In “Operation Together Forward,” which began in August 2006, 15,000 U.S. troops were to work with Iraqi Army and police to “clear, hold and build” in Baghdad, moving from neighborhood to neighborhood. But the violence has jumped more than 43 percent. Perpetrators of violence leave neighborhoods in advance of security sweeps only to filter back later. The Iraqi government has been unable or unwilling to stop such infiltration and continuing violence.

The government has also resisted sustained operations on Sadr City where the Mahdi militia numbers as many as 60,000 fighters. U.S. forces can “clear” any neighborhood, but there is not enough support from Iraqi security forces to “hold” the neighborhoods so cleared. The same holds true for the rest of Iraq.

These are the realities that convinced five Republicans and five Democrats of the Iraq Study Group that the strategy in Iraq must be changed if the Iraqi government is to take responsibility for the nation. The primary recommendations made clear that the primary mission of the U.S. forces should be to transition from combat to support of the Iraqi Army; that subject to unexpected security developments, all U.S. combat brigades not necessary for force protection could be out of Iraq by the first quarter of 2008; that if the Iraq government fails to achieve its reforms on national reconciliation, security and governance, the United States will reduce its political, military or economic support; and that the United States should embark on a new diplomatic offensive in the region aimed at establishing an international consensus for stability in Iraq that includes every country in the region, including Syria and Iran.

It is these realities that convinced our military commanders that additional troops would not solve the fundamental cause of violence in Iraq, which is the absence of national reconciliation. A senior American general told the Iraq Study Group that adding U.S. troops might temporarily help limit violence in a highly localized area but past experience indicates that the violence would simply rekindle as soon as U.S. forces are moved to another area.

Another American general told us that if the Iraqi government does not make political progress, “all the troops in the world will not provide security.” Gen. John Abizaid, our top commander for Iraq and the region, testified recently: “I believe that more American forces prevent the Iraqis from doing more, from taking more responsibility for their own future.”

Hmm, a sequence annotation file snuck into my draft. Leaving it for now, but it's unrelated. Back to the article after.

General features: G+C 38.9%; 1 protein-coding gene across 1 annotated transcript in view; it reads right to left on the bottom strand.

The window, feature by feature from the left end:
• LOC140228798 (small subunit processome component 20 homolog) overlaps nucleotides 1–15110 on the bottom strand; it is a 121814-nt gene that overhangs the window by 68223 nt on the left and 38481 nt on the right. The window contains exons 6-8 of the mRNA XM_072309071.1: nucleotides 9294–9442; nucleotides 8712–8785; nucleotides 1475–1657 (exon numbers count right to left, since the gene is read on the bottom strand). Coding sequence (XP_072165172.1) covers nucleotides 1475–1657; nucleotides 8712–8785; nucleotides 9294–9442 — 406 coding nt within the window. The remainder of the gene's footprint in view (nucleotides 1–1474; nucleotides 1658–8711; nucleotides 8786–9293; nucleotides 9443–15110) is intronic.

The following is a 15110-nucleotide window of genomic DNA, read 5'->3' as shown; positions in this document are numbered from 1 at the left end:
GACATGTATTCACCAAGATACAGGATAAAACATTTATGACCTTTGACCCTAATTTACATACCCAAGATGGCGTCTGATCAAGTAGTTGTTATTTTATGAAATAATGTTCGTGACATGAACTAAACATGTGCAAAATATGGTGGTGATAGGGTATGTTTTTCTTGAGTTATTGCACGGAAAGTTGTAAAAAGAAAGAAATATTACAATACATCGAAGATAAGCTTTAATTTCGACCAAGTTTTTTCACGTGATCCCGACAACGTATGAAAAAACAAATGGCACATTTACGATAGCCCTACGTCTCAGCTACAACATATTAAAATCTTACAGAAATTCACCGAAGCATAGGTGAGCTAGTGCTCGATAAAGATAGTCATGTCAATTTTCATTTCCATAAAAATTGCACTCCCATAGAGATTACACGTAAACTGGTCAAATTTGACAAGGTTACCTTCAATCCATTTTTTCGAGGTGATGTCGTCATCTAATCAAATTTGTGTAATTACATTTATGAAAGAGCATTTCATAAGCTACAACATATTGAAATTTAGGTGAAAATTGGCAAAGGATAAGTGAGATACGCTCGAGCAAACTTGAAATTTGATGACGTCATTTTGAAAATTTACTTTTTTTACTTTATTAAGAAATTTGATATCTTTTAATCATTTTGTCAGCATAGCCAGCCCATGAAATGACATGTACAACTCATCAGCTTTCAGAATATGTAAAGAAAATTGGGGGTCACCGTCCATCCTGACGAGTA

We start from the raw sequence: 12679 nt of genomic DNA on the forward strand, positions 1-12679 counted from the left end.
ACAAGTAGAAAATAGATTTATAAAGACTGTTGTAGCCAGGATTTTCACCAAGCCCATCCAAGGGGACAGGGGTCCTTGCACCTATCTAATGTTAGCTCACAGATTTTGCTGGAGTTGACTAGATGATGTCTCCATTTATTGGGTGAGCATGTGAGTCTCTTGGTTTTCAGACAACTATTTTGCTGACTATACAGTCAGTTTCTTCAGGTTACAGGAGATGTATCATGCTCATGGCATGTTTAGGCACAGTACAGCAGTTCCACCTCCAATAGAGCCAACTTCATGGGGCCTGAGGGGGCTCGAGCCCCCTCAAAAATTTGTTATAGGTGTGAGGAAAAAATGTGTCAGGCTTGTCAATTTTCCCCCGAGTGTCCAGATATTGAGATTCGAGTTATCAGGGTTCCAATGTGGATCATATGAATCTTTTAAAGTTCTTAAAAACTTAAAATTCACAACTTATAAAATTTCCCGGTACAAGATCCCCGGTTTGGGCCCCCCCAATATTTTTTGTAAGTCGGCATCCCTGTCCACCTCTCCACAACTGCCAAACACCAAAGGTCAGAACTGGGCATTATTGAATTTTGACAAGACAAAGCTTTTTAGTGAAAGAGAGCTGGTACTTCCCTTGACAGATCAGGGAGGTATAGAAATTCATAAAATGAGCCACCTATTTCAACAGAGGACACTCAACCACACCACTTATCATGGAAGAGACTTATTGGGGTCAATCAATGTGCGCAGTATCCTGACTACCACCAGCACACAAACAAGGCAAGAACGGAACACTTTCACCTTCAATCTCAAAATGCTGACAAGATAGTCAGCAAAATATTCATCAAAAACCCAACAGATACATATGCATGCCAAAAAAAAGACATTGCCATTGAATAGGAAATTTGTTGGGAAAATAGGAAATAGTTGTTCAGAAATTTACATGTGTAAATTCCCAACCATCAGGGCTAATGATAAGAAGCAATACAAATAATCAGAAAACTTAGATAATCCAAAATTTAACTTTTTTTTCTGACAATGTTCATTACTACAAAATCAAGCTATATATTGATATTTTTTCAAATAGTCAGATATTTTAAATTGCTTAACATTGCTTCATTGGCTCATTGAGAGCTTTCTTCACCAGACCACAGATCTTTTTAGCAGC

So if these are the realities of Iraq and the conclusions of many of our respected military commanders, why does the president believe that another 21,500 troops are needed to produce a result that more than 141,000 troops have been unable to accomplish?

The real reason is that the president is taking one last chance at encouraging the Iraq government to do what it has so far failed to do. It is a very risky strategy, based on everything we have learned over the past four years of fighting and dying. Unless the United States is prepared to draw the line and make clear that there will be consequences if the Iraqis fail to make political progress, then the president’s latest policy only sends the same wrong message to the Iraqis.

The mission in Iraq as stated by the president is to get Iraq to govern, sustain and defend itself. The brutal realities of Iraq make clear that that will not happen by simply repeating what has not worked in the past. It will only change when the president is willing to say that the United States will no longer provide additional troops or a blank check to the Iraq government if it fails to govern, sustain and defend the nation. Unless the Iraqi government gets that clear, tough and unambiguous message, the current situation in Iraq will continue to deteriorate and ultimately fail.

Leon Panetta’s column runs every other month in Commentary. He is a former congressman and White House chief of staff who now heads the Leon & Sylvia Panetta Institute for Public Policy at CSU-Monterey Bay. Readers may write to him at the Panetta Institute, 100 Campus Center, Building 86E, CSU Monterey Bay, Seaside, CA 93955.